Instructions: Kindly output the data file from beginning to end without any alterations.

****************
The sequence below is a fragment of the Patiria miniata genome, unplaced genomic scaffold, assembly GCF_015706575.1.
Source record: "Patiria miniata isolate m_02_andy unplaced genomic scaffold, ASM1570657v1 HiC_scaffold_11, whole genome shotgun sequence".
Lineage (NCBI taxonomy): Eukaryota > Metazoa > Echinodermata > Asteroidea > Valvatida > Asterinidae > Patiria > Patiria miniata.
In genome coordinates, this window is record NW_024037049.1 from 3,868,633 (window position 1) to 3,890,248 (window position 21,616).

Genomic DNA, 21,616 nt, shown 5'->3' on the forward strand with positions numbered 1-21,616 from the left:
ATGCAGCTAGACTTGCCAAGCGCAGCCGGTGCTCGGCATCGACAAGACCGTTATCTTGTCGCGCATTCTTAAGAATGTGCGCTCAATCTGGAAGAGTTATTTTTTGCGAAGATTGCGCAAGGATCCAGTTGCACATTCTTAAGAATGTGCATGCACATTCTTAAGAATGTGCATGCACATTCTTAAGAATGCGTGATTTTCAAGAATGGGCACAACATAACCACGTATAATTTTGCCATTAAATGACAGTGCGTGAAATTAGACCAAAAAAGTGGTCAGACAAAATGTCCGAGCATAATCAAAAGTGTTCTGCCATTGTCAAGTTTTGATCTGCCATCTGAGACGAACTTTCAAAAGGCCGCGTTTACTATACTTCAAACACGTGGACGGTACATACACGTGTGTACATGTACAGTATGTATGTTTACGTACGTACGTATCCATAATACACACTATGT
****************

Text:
The sequence below is a fragment of the Patiria miniata genome, unplaced genomic scaffold, assembly GCF_015706575.1.
Source record: "Patiria miniata isolate m_02_andy unplaced genomic scaffold, ASM1570657v1 HiC_scaffold_11, whole genome shotgun sequence".
Lineage (NCBI taxonomy): Eukaryota > Metazoa > Echinodermata > Asteroidea > Valvatida > Asterinidae > Patiria > Patiria miniata.
In genome coordinates, this window is record NW_024037049.1 from 3,868,633 (window position 1) to 3,890,248 (window position 21,616).

Genomic DNA, 21,616 nt, shown 5'->3' on the forward strand with positions numbered 1-21,616 from the left:
ATGCAGCTAGACTTGCCAAGCGCAGCCGGTGCTCGGCATCGACAAGACCGTTATCTTGTCGCGCATTCTTAAGAATGTGCGCTCAATCTGGAAGAGTTATTTTTTGCGAAGATTGCGCAAGGATCCAGTTGCACATTCTTAAGAATGTGCATGCACATTCTTAAGAATGTGCATGCACATTCTTAAGAATGCGTGATTTTCAAGAATGGGCACAACATAACCACGTATAATTTTGCCATTAAATGACAGTGCGTGAAATTAGACCAAAAAAGTGGTCAGACAAAATGTCCGAGCATAATCAAAAGTGTTCTGCCATTGTCAAGTTTTGATCTGCCATCTGAGACGAACTTTCAAAAGGCCGCGTTTACTATACTTCAAACACGTGGACGGTACATACACGTGTGTACATGTACAGTATGTATGTTTACGTACGTACGTATCCATAATACACACTATGT